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These certainly are exciting times to be advocating an alternative economic framework.

We see thoughout the EU failing economies where tax systems allow the wealthy to siphon money out of the economy, placing the nation under duress -> austerity -> people pain -> firesale asset sales -> wealthy buy in at bargain prices. Dare we say it, but a Rothschild & Rockefeller partnership has developed, earmarking a sweep through the EU with a $3bn war chest.

In the meantime, few politicians have raised concerns about the role land speculation played in blowing the world economy apart.

An emerging trend (outside of IMF and rating agencies dictating austerity) is for nations to increase their sales taxes. The UK, France, NZ and many US states have increased sales taxes to make up for lost company revenue from plumetting growth rates.

This is bad news for the poor who are hit harder by such regressive taxes, but good news for speculators who can carry on with little impediment. Japan's latest PM is desperately re-shuffling his cabinet so he can double the sales tax to 10%. Twenty years of falling land prices have not registered with Japanese policy makers or the public. 

Continuing the war cry for consumption taxes is the Melbourne based Grattan Institute, supposedly a progressive body. They have released a report today – Game Changers, extolling a broader based consumption tax (on our food). They claim this will hit another 40% of our spending. The IPA & CIS will be applauding this report. In an age where bureaucrats are pleading for a move towards taxation on fixed assets like Land (see land grabbing this week and housing affordability continually) and off moveable assets, this approach to taxing our food is of concern.

A summary of recent reports advocating a move away from Stamp Duty (a similar transaction tax to the GST) and towards a Land Value tax includes:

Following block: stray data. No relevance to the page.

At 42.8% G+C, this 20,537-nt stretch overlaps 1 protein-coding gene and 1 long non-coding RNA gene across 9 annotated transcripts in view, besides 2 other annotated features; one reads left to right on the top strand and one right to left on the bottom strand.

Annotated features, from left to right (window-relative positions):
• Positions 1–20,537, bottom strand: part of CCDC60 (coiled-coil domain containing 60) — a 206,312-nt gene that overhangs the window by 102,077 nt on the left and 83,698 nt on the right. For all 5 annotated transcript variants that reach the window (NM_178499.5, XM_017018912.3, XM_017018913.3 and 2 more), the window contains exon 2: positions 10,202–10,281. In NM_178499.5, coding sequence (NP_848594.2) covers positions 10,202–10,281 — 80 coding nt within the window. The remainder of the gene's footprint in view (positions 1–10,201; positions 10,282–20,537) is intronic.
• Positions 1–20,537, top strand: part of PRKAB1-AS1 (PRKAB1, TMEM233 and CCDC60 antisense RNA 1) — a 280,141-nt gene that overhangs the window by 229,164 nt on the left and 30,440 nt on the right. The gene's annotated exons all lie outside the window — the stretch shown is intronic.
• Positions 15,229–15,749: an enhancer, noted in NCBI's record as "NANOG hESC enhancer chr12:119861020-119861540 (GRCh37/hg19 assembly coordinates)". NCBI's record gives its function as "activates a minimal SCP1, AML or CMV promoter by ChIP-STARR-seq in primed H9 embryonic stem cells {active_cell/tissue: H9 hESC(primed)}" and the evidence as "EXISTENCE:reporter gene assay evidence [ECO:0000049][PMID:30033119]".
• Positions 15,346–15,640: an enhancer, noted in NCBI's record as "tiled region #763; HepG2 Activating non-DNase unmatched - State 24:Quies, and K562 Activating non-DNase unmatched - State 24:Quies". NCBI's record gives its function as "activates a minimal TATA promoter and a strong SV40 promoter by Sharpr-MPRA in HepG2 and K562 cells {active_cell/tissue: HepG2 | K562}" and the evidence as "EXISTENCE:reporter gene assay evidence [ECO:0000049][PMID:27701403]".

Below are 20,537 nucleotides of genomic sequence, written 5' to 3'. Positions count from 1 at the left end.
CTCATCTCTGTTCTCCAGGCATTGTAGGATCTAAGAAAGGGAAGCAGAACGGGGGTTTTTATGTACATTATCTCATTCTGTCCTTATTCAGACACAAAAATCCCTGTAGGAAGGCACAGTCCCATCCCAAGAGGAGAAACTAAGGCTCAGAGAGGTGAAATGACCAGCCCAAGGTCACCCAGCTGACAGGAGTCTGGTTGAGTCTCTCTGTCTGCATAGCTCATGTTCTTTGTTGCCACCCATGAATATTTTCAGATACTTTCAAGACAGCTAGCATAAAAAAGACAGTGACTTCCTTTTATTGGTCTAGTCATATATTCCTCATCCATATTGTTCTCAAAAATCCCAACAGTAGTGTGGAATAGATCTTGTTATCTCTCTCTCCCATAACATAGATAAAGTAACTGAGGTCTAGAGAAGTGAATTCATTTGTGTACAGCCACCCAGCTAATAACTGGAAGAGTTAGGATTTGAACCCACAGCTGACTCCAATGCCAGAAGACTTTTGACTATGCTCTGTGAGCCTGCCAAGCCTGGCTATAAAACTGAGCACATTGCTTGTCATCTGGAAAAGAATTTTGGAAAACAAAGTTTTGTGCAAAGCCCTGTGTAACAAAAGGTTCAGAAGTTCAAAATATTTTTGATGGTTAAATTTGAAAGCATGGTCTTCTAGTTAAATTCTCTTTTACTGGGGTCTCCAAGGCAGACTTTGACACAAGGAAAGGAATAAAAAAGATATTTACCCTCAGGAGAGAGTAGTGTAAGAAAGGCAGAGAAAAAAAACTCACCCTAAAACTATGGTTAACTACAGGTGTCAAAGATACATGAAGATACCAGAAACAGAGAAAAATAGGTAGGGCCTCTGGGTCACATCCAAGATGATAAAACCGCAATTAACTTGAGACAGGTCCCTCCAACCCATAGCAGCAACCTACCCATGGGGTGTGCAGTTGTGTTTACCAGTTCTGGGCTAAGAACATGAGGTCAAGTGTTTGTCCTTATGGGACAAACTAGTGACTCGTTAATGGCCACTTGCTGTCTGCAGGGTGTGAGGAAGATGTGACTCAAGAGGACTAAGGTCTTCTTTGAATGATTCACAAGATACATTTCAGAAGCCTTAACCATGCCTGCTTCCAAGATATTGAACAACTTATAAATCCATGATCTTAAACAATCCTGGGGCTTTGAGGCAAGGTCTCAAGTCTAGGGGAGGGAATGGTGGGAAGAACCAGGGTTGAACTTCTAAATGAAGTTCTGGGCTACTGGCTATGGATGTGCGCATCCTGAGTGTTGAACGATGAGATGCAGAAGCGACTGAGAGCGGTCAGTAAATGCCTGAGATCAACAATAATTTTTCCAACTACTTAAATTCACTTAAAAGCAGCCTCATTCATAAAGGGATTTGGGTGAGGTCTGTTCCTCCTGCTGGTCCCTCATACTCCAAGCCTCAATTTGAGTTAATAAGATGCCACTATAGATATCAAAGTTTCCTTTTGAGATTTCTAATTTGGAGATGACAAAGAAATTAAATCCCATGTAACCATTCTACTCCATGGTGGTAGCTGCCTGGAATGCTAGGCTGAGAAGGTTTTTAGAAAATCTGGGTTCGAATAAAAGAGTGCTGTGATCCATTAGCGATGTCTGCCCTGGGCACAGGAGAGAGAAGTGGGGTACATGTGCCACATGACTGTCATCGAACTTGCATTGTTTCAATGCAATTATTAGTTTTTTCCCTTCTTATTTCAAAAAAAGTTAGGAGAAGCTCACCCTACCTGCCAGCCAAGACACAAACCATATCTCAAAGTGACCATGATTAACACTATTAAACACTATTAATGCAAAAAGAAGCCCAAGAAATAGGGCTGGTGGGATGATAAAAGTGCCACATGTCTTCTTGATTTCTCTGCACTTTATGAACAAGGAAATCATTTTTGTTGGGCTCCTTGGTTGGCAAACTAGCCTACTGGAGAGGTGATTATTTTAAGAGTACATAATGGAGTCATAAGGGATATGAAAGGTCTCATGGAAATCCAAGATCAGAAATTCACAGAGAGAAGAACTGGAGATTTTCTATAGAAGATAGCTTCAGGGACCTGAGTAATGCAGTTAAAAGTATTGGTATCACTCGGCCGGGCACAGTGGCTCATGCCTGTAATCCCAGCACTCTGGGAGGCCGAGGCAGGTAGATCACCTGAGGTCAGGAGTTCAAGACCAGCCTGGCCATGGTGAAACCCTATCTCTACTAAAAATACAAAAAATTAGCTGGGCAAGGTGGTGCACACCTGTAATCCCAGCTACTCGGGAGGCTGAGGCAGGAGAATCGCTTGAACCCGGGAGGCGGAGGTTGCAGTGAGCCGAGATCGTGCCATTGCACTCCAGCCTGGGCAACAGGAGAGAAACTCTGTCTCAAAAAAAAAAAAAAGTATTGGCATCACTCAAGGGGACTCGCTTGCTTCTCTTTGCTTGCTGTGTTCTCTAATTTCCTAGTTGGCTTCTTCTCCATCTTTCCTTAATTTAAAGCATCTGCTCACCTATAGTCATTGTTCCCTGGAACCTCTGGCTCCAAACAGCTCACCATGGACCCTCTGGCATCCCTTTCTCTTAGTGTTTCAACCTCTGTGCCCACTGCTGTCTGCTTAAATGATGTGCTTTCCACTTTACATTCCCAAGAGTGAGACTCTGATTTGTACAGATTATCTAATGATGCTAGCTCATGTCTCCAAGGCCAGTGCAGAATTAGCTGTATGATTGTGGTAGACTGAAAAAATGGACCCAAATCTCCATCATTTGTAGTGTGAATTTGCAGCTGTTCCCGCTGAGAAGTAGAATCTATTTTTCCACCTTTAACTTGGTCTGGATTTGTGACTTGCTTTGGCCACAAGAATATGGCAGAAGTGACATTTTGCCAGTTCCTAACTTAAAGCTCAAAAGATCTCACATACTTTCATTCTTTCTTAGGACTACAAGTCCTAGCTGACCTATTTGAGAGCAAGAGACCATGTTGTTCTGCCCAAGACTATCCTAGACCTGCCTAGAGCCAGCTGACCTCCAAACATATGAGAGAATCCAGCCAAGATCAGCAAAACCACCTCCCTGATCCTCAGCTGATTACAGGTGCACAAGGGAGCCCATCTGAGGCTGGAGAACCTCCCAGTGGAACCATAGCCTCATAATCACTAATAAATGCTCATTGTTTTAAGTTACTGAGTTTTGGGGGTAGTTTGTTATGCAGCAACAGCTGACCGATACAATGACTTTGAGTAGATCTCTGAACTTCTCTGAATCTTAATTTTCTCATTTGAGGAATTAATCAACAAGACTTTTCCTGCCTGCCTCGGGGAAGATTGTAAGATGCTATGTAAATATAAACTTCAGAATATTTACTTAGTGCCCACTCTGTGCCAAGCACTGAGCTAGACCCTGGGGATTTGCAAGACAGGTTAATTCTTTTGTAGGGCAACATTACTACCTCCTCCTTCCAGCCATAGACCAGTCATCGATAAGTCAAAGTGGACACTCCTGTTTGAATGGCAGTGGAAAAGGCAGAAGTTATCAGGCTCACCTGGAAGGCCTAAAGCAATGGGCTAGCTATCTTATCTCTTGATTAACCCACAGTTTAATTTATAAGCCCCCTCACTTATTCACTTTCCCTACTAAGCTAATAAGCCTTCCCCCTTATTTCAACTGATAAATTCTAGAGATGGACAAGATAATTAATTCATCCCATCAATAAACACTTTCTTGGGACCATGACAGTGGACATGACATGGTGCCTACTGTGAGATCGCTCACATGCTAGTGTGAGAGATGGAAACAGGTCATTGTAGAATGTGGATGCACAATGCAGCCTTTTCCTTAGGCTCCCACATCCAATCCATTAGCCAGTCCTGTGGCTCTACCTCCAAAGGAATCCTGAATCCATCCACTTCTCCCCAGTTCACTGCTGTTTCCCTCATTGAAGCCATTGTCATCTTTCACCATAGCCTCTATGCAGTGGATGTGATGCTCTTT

• the recent ACT govt’s Quinlan Review on taxation.
  • the NSW government’s Lambert Report (NSW)
  • the 2001 Harvey Report (Vic)
  • Turning Grey into Gold report looking at pensioner savvy reforms.
  • and of course the Henry Tax Review.
  • Read and share our recently released Stamp Out Stamp Duty campaign and sign the petition!

    With the Grattan report’s focus on export competitiveness, a broader GST will push up our pricing system, not remove deadweight and COMPLIANCE costs. More paperwork anyone? Using the GST to cut company taxes is ok, but still the wealth concentration this will assist is damaging.

    Why should someone on $20K pay the same in GST as someone on $2 million? The regressive nature of consumption tax must be more widely understood.

    Of interest is the concerns around pension super and participation noted in the report. More paperwork will do little to assist the growth in small business, where pensioners predominantly can work (in their own business). An electronically tagged GST payment system will be costly to install.

    Lastly on the Gratan report, for a big picture type report, increasing GST will do nothing to reduce speculation in land, the behaviour that has blown the world economy apart.